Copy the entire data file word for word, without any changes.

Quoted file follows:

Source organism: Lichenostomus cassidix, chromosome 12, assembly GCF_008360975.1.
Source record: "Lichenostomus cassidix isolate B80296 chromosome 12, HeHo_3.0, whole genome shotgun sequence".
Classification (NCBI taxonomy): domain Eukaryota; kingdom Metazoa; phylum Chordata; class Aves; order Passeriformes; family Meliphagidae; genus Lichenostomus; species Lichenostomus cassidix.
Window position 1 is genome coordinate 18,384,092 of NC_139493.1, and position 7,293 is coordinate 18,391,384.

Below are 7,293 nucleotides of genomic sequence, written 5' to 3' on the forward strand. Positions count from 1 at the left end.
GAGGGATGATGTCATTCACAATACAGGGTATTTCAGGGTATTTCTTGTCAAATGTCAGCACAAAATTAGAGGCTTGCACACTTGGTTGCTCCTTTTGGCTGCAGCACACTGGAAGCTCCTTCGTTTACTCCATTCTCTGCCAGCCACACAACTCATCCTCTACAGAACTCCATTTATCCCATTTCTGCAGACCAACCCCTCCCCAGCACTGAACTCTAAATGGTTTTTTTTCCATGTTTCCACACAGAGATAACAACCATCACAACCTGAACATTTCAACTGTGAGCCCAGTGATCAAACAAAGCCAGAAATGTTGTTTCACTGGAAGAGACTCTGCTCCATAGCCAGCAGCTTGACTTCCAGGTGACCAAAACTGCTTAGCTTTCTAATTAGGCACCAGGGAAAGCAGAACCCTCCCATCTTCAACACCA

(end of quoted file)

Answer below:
Source organism: Lichenostomus cassidix, chromosome 12, assembly GCF_008360975.1.
Source record: "Lichenostomus cassidix isolate B80296 chromosome 12, HeHo_3.0, whole genome shotgun sequence".
Classification (NCBI taxonomy): domain Eukaryota; kingdom Metazoa; phylum Chordata; class Aves; order Passeriformes; family Meliphagidae; genus Lichenostomus; species Lichenostomus cassidix.
Window position 1 is genome coordinate 18,384,092 of NC_139493.1, and position 7,293 is coordinate 18,391,384.

Below are 7,293 nucleotides of genomic sequence, written 5' to 3' on the forward strand. Positions count from 1 at the left end.
GAGGGATGATGTCATTCACAATACAGGGTATTTCAGGGTATTTCTTGTCAAATGTCAGCACAAAATTAGAGGCTTGCACACTTGGTTGCTCCTTTTGGCTGCAGCACACTGGAAGCTCCTTCGTTTACTCCATTCTCTGCCAGCCACACAACTCATCCTCTACAGAACTCCATTTATCCCATTTCTGCAGACCAACCCCTCCCCAGCACTGAACTCTAAATGGTTTTTTTTCCATGTTTCCACACAGAGATAACAACCATCACAACCTGAACATTTCAACTGTGAGCCCAGTGATCAAACAAAGCCAGAAATGTTGTTTCACTGGAAGAGACTCTGCTCCATAGCCAGCAGCTTGACTTCCAGGTGACCAAAACTGCTTAGCTTTCTAATTAGGCACCAGGGAAAGCAGAACCCTCCCATCTTCAACACCA